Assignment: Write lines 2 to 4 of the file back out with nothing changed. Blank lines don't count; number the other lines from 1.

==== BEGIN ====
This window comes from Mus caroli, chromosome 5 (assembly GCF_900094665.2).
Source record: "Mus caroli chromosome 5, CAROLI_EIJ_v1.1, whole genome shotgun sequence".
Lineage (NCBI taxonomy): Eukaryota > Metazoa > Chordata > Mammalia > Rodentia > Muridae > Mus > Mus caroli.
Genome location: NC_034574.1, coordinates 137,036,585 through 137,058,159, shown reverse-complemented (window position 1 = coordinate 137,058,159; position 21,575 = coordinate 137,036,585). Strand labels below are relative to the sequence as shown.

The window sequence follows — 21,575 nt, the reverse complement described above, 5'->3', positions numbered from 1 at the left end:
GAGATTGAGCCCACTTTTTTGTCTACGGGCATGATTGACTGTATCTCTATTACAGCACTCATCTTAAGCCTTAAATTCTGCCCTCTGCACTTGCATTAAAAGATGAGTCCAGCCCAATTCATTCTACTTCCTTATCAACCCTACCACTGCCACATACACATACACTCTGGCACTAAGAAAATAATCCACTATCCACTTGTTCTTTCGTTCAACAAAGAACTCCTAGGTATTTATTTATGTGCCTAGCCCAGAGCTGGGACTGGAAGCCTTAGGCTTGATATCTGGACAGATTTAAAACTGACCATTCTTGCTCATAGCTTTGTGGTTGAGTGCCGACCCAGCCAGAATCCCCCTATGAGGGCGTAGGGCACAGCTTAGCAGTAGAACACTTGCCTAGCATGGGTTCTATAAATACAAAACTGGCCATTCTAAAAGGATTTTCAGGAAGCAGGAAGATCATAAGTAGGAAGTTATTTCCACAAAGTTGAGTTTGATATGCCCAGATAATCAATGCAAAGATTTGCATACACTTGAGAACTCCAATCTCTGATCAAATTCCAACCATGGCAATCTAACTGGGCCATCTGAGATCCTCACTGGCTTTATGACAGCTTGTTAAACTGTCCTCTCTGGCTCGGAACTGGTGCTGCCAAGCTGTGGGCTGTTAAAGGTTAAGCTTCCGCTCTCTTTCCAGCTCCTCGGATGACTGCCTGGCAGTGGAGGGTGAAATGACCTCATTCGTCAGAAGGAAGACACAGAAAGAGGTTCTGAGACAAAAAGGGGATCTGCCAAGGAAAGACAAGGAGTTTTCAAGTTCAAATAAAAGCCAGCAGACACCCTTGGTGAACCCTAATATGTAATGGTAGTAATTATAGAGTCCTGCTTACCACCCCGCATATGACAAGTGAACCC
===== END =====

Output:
Source record: "Mus caroli chromosome 5, CAROLI_EIJ_v1.1, whole genome shotgun sequence".
Lineage (NCBI taxonomy): Eukaryota > Metazoa > Chordata > Mammalia > Rodentia > Muridae > Mus > Mus caroli.
Genome location: NC_034574.1, coordinates 137,036,585 through 137,058,159, shown reverse-complemented (window position 1 = coordinate 137,058,159; position 21,575 = coordinate 137,036,585). Strand labels below are relative to the sequence as shown.